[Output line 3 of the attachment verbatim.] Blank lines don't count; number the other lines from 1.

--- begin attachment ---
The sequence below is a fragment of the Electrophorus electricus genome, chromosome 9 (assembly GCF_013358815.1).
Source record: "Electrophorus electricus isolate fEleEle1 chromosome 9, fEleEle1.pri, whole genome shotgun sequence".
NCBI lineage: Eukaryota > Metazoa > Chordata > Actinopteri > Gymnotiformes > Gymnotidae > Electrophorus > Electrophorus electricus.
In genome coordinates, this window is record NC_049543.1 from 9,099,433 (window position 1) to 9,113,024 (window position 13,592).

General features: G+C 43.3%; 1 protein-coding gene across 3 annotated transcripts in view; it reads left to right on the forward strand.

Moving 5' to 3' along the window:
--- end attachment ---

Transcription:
NCBI lineage: Eukaryota > Metazoa > Chordata > Actinopteri > Gymnotiformes > Gymnotidae > Electrophorus > Electrophorus electricus.